Discwoman: Dismantling by Amplifying

by Nick Schon; Editorial Assistant


Discwoman’s simple yet effective catch-phrase--Amplify Each Other explains what the electronic music booking agency is all about.  The idea is simple, giving others who share similar experiences a platform of representation.


Founded by Frankie Decaiza Hutchinson, Emma Burgess-Olson, and Christine McCharen-Tran in 2014 as a small music festival, later to become a booking agency and collective presenting artists and curating events globally with over 300 producers and DJs.  The conversation about the formation of Discwoman started between Decaiza Hutchinson and Burgess-Olson after meeting at Bossa Nova Civic Club.  Following a realization that the techno genre belonged to black artists, the two conceived the idea of throwing a weekender party at the very club they met featuring a DJ lineup consisting of all women.  Hutchinson called upon Christine McCharen-Tran to handle the logistics of throwing the two-day event.  The three started Discwoman to create an environment that represented themselves, apart from the experiences that were presented to them currently, like many, a straight, white, cisgendered, male dominated industry.

Frankie Decaiza Hutchinson is well accustomed to club-going in New York City, moving to the city shortly after graduating college where she had experienced racial inequality while located in Sussex, England.  After seeing a race and gender divide in a club and dance music setting, she set out to create a space where people like her were represented.  

Emma Burgess-Olson, also known as Umfang is the only one of the co-founders of Discwoman that actively spins behind the decks.  She is also the founder of Technofeminism, a residency at Bossa Nova Civic Club that focuses on presenting emerging talent, much like the starting of Discwoman.  Growing up in Kansas after moving from the Bronx, Burgess-Olson found herself surrounded by a scene dominated by white men. She began Djing when her friend, tired of booking DJs that were only white men, asked her to play at one of the parties thrown in Kansas City.  

Christine McCharen-Tran’s upbringing involved living in northern Virginia and being passionate about tennis.  During her experiences in a conservative area immersed in a majority-white sport, McCharen-Tran found it necessary to create representation within an environment if lacking proper space.  McCharen-Tran eventually hopped on board the collective, Hutchinson and her having prior collaborations on hosting events for Chromat, which McCharen-Tran’s wife founded.


After presenting women in the form of a weekend long DJ showcase, Discwoman evolved into a promotional platform and booking agency that curates events and manages a highly talented DJ roster.  The collective’s ideologies are grown from the personal experiences of each of the founders--a double edged sword. Not only to give a platform to woman and non-binary artists, but to also represent people of color, all within the DJ and electronic music communities.  This was true at the beginning during the weekender party at Bossa Nova Civic Club and remains true for the roster of the collective, but the direction has shifted into being a platform as a means to continually give support to the ones it represents.  Through booking and promotion, Discwoman can consistently make the highly talented women of the male-dominated, white-washed DJ world seen, but most importantly heard.

To highlight a few notable artists on Discwoman’s incredible roster, we can start by looking at the experimental hip-hop duo 700 Bliss.  Comprised of DJ and producer DJ Haram and activist, vocalist, and experimental musician Moor Mother, both hailing from Philadelphia, 700 Bliss takes the stage by storm by providing aggressive deconstructed hip-hop-based beats combined with poetry that instills a sense of urgency with tinges of anxiety.  Their debut EP Spa 700 features familiar themes of both Moor Mother’s and DJ Haram’s previous work.  Moor Mother’s ever-frustrated lyricism matched with Haram’s Arabic-inspired beats and melodies creates an atmosphere that preaches solidarity against current (by no means new) climates.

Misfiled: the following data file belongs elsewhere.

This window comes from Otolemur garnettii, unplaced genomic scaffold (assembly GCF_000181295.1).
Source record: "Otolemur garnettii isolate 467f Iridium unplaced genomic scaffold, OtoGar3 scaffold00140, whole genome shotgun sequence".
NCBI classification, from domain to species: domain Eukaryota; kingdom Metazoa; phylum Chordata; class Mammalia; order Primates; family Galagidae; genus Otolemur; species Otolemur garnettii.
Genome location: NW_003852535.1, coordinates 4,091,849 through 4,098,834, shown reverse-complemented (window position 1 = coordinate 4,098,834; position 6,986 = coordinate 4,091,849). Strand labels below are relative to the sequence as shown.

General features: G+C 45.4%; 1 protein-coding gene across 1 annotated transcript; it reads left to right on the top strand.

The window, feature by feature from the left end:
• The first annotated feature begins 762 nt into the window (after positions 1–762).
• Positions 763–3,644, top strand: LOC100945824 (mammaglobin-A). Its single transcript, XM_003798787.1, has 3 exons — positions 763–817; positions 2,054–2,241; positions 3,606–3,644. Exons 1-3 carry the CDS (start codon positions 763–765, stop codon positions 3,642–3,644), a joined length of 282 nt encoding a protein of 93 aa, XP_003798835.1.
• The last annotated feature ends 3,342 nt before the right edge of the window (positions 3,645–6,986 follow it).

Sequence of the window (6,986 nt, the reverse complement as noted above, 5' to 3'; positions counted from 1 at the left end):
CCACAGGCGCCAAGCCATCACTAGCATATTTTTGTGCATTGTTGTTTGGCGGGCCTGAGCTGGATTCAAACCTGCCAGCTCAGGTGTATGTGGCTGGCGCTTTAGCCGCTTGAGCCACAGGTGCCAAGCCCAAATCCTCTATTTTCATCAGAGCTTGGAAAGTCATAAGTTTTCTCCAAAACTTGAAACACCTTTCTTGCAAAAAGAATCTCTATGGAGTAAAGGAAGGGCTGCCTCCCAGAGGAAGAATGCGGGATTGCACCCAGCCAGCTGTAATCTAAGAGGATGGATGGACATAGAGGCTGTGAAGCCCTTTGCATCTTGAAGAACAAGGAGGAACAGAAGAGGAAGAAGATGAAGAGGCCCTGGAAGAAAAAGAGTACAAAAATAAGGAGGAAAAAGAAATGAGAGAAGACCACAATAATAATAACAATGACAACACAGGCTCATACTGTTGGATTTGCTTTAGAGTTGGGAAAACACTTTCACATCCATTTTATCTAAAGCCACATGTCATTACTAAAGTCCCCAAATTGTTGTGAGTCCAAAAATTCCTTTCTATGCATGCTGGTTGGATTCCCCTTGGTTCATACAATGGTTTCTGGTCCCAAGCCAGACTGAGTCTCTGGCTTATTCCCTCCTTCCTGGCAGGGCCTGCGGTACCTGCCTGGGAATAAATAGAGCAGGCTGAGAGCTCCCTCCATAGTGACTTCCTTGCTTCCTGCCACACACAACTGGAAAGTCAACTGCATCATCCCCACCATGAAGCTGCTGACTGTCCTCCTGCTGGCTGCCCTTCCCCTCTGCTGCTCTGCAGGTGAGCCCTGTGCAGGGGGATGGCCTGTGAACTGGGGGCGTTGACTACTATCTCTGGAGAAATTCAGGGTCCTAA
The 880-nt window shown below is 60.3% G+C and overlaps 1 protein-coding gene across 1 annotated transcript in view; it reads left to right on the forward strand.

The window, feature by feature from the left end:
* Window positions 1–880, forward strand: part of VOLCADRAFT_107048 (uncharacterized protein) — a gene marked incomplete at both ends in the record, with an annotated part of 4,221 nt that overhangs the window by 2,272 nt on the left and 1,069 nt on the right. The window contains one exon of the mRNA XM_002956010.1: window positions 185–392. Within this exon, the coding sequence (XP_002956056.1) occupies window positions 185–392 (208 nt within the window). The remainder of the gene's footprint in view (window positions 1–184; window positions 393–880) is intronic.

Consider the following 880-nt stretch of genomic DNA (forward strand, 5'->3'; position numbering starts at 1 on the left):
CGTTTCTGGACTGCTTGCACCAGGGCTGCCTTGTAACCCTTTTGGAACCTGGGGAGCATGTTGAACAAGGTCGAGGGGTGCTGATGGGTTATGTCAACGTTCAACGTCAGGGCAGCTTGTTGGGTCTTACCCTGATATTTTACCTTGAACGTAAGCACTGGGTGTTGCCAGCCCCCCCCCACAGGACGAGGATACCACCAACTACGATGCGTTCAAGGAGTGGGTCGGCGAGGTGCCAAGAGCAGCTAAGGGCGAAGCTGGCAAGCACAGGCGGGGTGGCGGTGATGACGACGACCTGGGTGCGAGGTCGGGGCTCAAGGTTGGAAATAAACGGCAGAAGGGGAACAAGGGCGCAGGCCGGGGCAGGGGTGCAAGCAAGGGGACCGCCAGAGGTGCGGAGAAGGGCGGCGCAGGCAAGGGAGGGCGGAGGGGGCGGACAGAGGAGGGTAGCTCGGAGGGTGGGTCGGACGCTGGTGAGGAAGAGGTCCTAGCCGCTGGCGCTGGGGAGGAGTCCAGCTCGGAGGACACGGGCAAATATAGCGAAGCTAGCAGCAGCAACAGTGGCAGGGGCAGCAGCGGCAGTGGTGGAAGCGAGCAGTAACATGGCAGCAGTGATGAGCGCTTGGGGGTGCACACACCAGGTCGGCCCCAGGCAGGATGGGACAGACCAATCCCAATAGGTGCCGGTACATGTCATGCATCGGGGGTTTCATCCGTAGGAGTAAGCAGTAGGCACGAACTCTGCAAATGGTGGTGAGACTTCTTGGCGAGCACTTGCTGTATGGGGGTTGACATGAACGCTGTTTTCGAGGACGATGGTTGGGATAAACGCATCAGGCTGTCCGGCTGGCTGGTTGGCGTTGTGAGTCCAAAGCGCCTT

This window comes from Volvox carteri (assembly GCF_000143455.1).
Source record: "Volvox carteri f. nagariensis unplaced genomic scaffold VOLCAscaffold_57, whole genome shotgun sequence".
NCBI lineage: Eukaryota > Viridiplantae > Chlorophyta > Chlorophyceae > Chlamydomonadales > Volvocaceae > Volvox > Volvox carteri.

Tracy Bee is a Ghanian-American DJ under the name of Akua (ah-kwee-yah) currently based in Brooklyn.  Her mixing style includes forms of techno, hardcore, and trance deriving from minimalist compositions of older dance music combined with comtemporary visionary tracks.  The energy permeating from her sets are relentless and is what keeps dancers from ever going home.

Another Philadelphia based DJ featured on Discwoman’s roster is London-born Bearcat.  Well known for her programming, alongside Precolumbian, of Seltzer, a queer focused dance party inside Philadelphia and New York clubs.  Seltzer is purposed to give a space of nightlife experience to members of the queer community, away from a scene that is (again, not surprisingly) dominated by men.  Bearcat draws from personal experiences and uses listening during her sets as a therapeutic medium.

SHYBOI, the alias of Yulan Grant, Jamaica-born, Brooklyn-based multi-disciplinary artist and DJ uses her art to pose questions about identity pertaining to her own Carribbean and American cultural experiences.  SHYBOI is also a member of the queer artist collective #KUNQ, a group devoted to presenting visual, sound, and performance arts which uplift queer positivity.  SHYBOI is set to play a few shows this fall alongside established performers including Helena Hauff and Minimal Violence.


Another part of elevating women and gender non-conforming artists in the electronic music landscape, in addition to promoting a roster of talented women, Discwoman features artists to create mixes and conduct short interviews on their website.  This provides an alternative insight about the side of the industry that is marginalized by showcasing their work and knowing a bit about the artists themselves.